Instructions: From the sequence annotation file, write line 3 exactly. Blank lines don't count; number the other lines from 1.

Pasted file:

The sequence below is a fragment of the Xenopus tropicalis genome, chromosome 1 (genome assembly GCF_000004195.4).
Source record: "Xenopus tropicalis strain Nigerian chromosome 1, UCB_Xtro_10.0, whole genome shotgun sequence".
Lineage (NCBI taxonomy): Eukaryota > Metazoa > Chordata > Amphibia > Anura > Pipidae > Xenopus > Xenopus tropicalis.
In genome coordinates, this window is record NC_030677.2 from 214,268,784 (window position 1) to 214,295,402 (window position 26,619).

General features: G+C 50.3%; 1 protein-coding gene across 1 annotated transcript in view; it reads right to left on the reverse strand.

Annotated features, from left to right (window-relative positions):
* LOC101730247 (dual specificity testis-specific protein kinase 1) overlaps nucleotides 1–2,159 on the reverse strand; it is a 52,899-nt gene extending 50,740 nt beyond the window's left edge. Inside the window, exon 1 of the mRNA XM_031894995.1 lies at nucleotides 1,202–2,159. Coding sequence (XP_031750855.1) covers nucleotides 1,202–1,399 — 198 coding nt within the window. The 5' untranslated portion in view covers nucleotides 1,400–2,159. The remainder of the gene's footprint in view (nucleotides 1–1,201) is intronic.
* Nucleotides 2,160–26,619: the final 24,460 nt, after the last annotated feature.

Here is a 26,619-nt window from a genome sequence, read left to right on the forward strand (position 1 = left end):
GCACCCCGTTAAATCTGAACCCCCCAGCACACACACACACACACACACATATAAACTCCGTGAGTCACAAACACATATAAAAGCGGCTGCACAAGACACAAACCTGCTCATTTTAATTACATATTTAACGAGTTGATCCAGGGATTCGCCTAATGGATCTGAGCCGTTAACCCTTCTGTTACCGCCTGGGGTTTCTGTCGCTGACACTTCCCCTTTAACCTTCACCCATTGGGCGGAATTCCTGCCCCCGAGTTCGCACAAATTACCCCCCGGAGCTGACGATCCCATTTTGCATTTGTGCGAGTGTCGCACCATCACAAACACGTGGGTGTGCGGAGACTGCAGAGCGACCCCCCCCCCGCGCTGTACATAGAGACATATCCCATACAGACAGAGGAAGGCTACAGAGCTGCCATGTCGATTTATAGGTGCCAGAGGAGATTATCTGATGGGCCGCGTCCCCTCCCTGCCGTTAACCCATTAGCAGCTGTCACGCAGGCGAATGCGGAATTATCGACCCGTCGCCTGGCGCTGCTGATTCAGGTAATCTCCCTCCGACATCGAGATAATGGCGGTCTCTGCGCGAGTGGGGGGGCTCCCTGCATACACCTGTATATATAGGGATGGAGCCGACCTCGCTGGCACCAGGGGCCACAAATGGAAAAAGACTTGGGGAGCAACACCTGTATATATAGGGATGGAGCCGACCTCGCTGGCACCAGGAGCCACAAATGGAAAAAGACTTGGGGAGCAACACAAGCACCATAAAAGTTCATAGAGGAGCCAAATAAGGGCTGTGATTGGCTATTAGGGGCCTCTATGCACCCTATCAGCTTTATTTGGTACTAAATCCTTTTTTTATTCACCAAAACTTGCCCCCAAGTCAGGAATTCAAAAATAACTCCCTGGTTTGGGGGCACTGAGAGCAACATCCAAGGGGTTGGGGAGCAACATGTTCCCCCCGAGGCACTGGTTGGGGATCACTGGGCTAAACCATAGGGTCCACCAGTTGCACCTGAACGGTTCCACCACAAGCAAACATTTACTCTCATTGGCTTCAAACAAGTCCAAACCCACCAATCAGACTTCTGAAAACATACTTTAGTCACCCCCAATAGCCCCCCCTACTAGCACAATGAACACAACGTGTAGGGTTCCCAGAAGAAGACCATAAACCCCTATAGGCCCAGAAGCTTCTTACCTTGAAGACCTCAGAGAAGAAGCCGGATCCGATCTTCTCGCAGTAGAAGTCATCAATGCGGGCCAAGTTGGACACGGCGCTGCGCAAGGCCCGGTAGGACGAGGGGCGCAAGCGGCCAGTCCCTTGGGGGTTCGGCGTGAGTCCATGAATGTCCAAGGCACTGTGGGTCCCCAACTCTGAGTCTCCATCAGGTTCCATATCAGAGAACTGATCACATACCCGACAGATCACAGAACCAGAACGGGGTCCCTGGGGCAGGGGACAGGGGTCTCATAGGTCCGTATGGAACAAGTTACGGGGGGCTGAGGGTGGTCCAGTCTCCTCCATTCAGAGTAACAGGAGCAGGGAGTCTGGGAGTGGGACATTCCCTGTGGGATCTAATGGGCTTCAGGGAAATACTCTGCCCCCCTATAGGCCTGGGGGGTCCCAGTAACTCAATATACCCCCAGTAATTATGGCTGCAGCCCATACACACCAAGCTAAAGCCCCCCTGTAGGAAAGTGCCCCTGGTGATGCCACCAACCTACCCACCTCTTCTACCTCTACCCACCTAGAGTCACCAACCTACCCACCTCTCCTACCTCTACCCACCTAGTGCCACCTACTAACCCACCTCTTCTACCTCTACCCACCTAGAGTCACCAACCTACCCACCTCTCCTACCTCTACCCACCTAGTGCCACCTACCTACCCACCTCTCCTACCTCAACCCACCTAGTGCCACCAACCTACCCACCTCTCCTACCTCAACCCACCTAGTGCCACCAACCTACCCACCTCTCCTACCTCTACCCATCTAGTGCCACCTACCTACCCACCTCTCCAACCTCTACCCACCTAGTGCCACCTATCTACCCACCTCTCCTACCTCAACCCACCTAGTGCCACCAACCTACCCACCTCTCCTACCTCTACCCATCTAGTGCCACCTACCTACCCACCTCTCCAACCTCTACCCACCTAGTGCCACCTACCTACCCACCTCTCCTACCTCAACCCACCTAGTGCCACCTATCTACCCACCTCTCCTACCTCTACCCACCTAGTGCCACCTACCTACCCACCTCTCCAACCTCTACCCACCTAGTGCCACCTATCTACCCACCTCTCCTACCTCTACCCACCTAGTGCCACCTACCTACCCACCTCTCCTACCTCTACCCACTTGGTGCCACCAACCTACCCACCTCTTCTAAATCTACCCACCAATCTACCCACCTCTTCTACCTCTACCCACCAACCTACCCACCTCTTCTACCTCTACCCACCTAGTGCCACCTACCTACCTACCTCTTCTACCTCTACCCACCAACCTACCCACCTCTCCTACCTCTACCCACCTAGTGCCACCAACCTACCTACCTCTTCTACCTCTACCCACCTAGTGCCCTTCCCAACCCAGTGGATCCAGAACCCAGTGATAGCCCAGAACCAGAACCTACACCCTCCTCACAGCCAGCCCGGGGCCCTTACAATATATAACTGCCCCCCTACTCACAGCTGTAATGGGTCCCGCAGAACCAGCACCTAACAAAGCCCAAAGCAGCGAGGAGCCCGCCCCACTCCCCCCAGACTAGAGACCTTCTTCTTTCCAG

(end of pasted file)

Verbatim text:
Lineage (NCBI taxonomy): Eukaryota > Metazoa > Chordata > Amphibia > Anura > Pipidae > Xenopus > Xenopus tropicalis.